It’s hard enough for the average political candidate to get attention on the campaign trail, given voter apathy, low turnout and other impediments. Imagine running for the office of lieutenant governor.
The candidate is seeking a job with a core function no one hopes will have to be performed — replacing a governor who becomes ill or dies. Although Pennsylvania’s lieutenant governor has other duties — presiding over the Senate, chairing the Board of Pardons and sitting on the Pennsylvania Emergency Management Council, no one runs on the skills for those tasks. Instead, the candidates appear to be running for junior governor, espousing plans they will have no power to enact.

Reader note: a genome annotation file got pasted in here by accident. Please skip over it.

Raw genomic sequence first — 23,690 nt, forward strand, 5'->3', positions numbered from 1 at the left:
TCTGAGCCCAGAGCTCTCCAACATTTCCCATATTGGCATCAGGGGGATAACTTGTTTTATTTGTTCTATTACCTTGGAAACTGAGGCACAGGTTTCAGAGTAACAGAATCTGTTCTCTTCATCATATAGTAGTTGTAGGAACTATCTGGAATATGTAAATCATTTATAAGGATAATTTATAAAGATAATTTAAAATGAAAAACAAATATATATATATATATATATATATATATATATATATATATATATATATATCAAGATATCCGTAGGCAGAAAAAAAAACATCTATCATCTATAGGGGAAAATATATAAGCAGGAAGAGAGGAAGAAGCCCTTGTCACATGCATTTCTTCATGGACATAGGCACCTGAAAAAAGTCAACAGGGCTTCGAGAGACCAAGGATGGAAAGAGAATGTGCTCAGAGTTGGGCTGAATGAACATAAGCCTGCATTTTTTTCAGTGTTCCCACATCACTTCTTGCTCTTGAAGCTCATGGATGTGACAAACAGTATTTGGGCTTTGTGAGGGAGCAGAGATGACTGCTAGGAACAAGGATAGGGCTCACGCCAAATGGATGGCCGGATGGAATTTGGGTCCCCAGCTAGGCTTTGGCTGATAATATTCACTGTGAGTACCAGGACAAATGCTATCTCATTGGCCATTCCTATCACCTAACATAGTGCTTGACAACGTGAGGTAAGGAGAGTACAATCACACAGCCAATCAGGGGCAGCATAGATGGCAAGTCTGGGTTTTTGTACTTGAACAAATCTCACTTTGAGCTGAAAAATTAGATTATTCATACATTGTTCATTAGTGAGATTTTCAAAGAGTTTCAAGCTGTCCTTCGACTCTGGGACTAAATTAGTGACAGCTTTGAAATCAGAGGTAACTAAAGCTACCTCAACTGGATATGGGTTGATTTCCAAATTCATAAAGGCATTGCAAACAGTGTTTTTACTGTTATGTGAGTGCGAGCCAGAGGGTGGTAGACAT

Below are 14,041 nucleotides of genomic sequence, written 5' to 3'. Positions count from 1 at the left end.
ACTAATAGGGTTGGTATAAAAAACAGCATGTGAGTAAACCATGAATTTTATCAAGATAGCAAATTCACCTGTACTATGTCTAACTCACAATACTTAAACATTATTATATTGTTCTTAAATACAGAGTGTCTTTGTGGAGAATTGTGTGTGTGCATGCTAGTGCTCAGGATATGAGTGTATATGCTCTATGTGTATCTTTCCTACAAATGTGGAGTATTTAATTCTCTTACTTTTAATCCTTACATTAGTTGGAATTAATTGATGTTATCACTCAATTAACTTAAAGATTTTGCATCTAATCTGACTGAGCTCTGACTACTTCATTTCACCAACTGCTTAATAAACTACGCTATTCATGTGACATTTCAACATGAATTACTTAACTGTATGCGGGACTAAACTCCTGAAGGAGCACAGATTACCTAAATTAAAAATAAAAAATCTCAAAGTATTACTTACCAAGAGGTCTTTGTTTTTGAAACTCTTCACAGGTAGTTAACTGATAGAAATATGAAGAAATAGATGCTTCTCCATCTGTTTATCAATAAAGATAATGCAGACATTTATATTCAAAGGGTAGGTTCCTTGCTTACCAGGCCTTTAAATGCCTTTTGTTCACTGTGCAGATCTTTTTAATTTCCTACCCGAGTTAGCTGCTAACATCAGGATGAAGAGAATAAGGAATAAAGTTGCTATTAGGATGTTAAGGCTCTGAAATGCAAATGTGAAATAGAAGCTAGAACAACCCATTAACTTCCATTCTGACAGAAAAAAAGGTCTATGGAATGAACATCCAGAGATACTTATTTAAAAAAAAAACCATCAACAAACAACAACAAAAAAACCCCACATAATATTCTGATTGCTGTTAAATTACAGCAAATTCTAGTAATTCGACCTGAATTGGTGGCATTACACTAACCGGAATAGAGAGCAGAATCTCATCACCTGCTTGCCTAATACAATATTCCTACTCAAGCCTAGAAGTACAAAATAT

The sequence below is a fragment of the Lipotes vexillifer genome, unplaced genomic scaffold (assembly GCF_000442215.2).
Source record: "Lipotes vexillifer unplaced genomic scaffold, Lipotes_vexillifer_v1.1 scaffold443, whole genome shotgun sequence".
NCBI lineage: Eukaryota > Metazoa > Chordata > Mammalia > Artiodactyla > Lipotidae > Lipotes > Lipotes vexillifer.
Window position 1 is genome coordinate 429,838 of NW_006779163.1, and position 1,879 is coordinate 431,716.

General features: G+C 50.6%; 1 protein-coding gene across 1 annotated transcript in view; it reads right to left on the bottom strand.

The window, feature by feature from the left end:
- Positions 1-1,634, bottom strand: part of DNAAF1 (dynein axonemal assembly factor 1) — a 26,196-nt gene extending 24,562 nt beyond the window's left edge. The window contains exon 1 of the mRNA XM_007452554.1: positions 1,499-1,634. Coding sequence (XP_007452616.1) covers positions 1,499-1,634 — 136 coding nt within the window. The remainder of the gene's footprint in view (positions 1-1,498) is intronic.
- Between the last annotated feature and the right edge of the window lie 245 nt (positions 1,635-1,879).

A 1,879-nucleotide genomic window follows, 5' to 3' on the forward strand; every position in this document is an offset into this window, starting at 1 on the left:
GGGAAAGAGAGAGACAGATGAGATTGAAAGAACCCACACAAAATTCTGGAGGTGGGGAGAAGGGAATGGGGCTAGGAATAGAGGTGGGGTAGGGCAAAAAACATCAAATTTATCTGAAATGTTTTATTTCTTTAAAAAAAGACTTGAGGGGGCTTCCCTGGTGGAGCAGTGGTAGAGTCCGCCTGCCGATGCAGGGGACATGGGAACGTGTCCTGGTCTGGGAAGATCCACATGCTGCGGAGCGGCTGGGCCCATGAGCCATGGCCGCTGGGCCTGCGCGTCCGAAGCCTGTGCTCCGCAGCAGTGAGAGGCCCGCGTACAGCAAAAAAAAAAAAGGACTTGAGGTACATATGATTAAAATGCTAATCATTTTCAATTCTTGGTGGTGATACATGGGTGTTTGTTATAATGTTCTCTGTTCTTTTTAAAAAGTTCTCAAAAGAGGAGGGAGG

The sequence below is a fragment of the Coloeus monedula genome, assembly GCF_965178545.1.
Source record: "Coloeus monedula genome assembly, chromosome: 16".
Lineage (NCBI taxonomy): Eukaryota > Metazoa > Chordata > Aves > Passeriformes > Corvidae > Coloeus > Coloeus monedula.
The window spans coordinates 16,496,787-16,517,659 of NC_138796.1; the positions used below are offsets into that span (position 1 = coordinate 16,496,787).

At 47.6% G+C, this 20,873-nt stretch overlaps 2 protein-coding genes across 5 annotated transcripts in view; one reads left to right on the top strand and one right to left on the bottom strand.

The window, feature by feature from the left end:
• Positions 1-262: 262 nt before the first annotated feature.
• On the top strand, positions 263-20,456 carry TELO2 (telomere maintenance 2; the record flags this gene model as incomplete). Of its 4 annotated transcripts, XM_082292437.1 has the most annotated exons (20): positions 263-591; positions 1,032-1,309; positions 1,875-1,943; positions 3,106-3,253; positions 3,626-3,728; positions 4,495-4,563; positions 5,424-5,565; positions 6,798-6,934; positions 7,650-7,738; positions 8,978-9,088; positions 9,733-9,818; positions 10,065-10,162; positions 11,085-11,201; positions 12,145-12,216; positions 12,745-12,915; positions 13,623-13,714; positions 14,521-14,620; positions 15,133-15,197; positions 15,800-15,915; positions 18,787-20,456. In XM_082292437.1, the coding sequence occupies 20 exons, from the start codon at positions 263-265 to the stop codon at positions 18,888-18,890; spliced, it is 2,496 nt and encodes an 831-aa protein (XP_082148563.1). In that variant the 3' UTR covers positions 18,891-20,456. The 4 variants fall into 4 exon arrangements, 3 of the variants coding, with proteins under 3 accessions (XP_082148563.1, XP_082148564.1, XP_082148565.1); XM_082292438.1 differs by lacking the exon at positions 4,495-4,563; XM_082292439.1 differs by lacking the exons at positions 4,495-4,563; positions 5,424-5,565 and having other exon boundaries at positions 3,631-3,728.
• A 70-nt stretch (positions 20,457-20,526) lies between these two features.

This odd situation comes courtesy of state election law. Unlike the federal system in which the Democratic and Republican presidential nominees choose their No. 2, a person running for lieutenant governor in Pennsylvania must be selected by the party’s voters in the primary. The nominee then runs on a ticket with the candidate for governor in the fall election. This year five Democrats are seeking the nomination; the Republican, Lt. Gov. Jim Cawley, is unopposed.
The state’s process has led to some unanticipated pairings, including the late Catherine Baker Knoll of McKees Rocks as Gov. Ed Rendell’s lieutenant. Someday the unpredictable outcome of a splintered primary — nine Republicans sought the nomination in 2010 — could really harm Pennsylvania.
That’s why gubernatorial nominees should do the choosing, so that they have an effective partner in their administration and the state has a strong second-in-command should tragedy strike.